I would have America enter into no particular distinguishing monopolizing treaties, but be an open market for all the powers of the world, that so she may have the best of every thing upon the easiest terms.
I would have her remain a collection of Republics, and not become an Empire, for then freedom will languish and die. When an individual or a Congress can command at pleasure her whole force, and make her an offensive power, she may be more formidable but she will be less free. When necessity prescribes, a union will take place between the distinct republics in order to security, and she will be sufficiently defensive. Peace being once settled upon equitable principles, America has nothing to do with wars. Let Europeans who have not an extensive country fight and destroy. America should be separated from their quarrels; and by multiplying people fill the back country for ages to come.
If America becomes an Empire, the seat of government will be to the southward, and the Northern States be insignificant provinces. Empire will suit the southern gentry! They are habituated to despotism by being the sovereigns of slaves: and it is only accident and interest that has made the body of them the temporary sons of liberty.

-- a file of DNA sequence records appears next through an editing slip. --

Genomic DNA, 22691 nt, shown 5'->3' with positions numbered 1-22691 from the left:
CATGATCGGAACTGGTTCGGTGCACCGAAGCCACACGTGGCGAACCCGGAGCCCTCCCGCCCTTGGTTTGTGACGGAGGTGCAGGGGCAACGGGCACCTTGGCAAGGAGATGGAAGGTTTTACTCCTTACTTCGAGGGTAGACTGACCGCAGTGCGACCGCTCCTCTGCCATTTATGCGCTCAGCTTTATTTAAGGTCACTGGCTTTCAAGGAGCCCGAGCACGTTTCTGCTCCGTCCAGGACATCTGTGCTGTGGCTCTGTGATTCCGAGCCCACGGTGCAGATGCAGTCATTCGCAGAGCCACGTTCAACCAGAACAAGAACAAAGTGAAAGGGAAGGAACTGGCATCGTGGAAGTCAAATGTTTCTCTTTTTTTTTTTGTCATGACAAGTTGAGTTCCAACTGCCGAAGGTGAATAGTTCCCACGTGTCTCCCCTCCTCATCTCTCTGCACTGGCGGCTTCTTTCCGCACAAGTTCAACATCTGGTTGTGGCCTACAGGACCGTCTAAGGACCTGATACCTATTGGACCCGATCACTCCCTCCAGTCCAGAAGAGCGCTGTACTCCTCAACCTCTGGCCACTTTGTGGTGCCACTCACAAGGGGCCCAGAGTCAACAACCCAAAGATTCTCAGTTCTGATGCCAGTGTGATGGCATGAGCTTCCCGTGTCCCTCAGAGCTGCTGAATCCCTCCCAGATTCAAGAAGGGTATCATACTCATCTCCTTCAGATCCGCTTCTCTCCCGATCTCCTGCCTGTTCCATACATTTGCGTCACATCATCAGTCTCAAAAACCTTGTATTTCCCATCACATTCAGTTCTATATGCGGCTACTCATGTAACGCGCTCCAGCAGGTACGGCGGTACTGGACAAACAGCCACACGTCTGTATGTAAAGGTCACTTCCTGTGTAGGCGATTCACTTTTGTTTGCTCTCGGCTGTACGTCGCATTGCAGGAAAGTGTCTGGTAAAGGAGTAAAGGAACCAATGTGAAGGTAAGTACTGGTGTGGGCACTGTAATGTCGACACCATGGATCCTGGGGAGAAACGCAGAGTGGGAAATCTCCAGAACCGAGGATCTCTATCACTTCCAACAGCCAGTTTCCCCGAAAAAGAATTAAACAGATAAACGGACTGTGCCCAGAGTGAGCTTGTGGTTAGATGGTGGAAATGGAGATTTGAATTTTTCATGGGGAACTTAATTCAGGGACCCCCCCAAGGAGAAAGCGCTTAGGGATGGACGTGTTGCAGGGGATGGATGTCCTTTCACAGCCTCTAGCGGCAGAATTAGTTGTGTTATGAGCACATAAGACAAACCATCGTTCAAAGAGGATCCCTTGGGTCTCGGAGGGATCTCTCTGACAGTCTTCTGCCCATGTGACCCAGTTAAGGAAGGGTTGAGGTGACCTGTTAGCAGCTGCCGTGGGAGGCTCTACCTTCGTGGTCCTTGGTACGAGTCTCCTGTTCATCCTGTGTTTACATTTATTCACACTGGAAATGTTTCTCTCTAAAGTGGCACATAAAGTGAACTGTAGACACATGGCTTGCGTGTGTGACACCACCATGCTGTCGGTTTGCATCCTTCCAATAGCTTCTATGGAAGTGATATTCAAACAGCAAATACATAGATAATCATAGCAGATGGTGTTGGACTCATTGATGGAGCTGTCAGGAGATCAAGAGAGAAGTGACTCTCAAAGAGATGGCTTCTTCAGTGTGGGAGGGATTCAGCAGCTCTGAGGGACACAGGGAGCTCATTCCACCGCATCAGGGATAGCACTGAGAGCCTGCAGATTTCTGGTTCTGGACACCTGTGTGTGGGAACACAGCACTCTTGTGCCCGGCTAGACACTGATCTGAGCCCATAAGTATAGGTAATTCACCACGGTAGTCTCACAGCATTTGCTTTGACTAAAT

{ 451 }
The New Englanders should be resolute in retaining the Sovereignty of the several States, and should look out in time against all distant encroachments.
The Bank is at Philadelphia, the Congress is at Philadelphia, the latter may be removed after a while to New York as more healthy and convenient, in the summer season especially. Dock Yards, Arsenals &c should be at Boston. I design to hint it to our leading men; and wish you to mention it. Instead of spending money in building a fleet with green timber to perish in a few years after having been a burdensome charge to the Continent; let wet and dry docks be made, timber be cut down hewed to proper sizes, but not finished, be laid in wet docks of salt water to be qualified for long service, masts and every other material be provided. Boston and its neighboring islands will furnish proper situations. It would I apprehend be wisdom in the State to procure docks of their own accord and without applying to Congress. When the docks are got, there will be a powerful plea for using them instead of providing others.